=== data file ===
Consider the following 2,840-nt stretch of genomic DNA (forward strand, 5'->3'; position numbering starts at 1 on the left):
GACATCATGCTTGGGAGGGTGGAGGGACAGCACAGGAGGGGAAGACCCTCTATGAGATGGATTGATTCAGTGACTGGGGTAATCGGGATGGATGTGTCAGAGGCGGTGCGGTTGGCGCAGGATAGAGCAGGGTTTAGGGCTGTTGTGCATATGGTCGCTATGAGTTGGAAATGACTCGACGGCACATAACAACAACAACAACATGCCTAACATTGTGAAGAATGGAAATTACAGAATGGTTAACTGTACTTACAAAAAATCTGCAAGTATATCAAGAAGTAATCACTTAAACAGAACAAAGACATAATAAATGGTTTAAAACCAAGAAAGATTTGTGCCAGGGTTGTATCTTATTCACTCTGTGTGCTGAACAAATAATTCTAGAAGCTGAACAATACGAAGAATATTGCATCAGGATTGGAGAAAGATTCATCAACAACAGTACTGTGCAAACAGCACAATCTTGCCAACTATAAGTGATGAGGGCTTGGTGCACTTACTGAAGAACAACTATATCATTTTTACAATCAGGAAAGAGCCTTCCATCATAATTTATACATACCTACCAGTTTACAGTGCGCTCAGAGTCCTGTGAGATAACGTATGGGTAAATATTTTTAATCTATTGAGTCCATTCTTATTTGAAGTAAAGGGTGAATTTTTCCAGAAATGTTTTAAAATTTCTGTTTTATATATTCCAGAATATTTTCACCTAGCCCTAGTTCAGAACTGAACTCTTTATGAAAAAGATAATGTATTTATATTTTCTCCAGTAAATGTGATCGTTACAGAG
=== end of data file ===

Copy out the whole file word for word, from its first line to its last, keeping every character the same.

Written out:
Consider the following 2,840-nt stretch of genomic DNA (forward strand, 5'->3'; position numbering starts at 1 on the left):
GACATCATGCTTGGGAGGGTGGAGGGACAGCACAGGAGGGGAAGACCCTCTATGAGATGGATTGATTCAGTGACTGGGGTAATCGGGATGGATGTGTCAGAGGCGGTGCGGTTGGCGCAGGATAGAGCAGGGTTTAGGGCTGTTGTGCATATGGTCGCTATGAGTTGGAAATGACTCGACGGCACATAACAACAACAACAACATGCCTAACATTGTGAAGAATGGAAATTACAGAATGGTTAACTGTACTTACAAAAAATCTGCAAGTATATCAAGAAGTAATCACTTAAACAGAACAAAGACATAATAAATGGTTTAAAACCAAGAAAGATTTGTGCCAGGGTTGTATCTTATTCACTCTGTGTGCTGAACAAATAATTCTAGAAGCTGAACAATACGAAGAATATTGCATCAGGATTGGAGAAAGATTCATCAACAACAGTACTGTGCAAACAGCACAATCTTGCCAACTATAAGTGATGAGGGCTTGGTGCACTTACTGAAGAACAACTATATCATTTTTACAATCAGGAAAGAGCCTTCCATCATAATTTATACATACCTACCAGTTTACAGTGCGCTCAGAGTCCTGTGAGATAACGTATGGGTAAATATTTTTAATCTATTGAGTCCATTCTTATTTGAAGTAAAGGGTGAATTTTTCCAGAAATGTTTTAAAATTTCTGTTTTATATATTCCAGAATATTTTCACCTAGCCCTAGTTCAGAACTGAACTCTTTATGAAAAAGATAATGTATTTATATTTTCTCCAGTAAATGTGATCGTTACAGAG